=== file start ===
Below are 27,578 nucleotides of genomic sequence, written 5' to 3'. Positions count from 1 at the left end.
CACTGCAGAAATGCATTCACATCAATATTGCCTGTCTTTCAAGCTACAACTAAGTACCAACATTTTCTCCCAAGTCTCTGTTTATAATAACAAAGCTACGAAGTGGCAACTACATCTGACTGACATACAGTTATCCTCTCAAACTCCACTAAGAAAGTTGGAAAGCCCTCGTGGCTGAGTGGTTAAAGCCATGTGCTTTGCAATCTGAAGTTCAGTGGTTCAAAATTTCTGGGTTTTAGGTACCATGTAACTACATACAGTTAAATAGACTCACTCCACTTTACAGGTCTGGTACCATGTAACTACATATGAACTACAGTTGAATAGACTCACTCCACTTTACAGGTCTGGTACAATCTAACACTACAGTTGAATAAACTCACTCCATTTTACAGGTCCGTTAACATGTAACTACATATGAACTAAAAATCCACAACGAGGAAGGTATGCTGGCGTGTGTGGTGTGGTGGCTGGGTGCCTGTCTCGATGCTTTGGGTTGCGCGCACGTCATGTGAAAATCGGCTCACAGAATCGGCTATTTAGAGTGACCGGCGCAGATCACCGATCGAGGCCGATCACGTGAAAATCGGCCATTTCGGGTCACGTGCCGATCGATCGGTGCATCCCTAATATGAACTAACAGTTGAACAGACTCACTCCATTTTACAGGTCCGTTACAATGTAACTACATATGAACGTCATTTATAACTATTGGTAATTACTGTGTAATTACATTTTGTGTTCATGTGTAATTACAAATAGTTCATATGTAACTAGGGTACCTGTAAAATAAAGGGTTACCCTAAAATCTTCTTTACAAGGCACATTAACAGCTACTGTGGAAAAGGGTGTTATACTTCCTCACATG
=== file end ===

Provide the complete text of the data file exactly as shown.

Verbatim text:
Below are 27,578 nucleotides of genomic sequence, written 5' to 3'. Positions count from 1 at the left end.
CACTGCAGAAATGCATTCACATCAATATTGCCTGTCTTTCAAGCTACAACTAAGTACCAACATTTTCTCCCAAGTCTCTGTTTATAATAACAAAGCTACGAAGTGGCAACTACATCTGACTGACATACAGTTATCCTCTCAAACTCCACTAAGAAAGTTGGAAAGCCCTCGTGGCTGAGTGGTTAAAGCCATGTGCTTTGCAATCTGAAGTTCAGTGGTTCAAAATTTCTGGGTTTTAGGTACCATGTAACTACATACAGTTAAATAGACTCACTCCACTTTACAGGTCTGGTACCATGTAACTACATATGAACTACAGTTGAATAGACTCACTCCACTTTACAGGTCTGGTACAATCTAACACTACAGTTGAATAAACTCACTCCATTTTACAGGTCCGTTAACATGTAACTACATATGAACTAAAAATCCACAACGAGGAAGGTATGCTGGCGTGTGTGGTGTGGTGGCTGGGTGCCTGTCTCGATGCTTTGGGTTGCGCGCACGTCATGTGAAAATCGGCTCACAGAATCGGCTATTTAGAGTGACCGGCGCAGATCACCGATCGAGGCCGATCACGTGAAAATCGGCCATTTCGGGTCACGTGCCGATCGATCGGTGCATCCCTAATATGAACTAACAGTTGAACAGACTCACTCCATTTTACAGGTCCGTTACAATGTAACTACATATGAACGTCATTTATAACTATTGGTAATTACTGTGTAATTACATTTTGTGTTCATGTGTAATTACAAATAGTTCATATGTAACTAGGGTACCTGTAAAATAAAGGGTTACCCTAAAATCTTCTTTACAAGGCACATTAACAGCTACTGTGGAAAAGGGTGTTATACTTCCTCACATG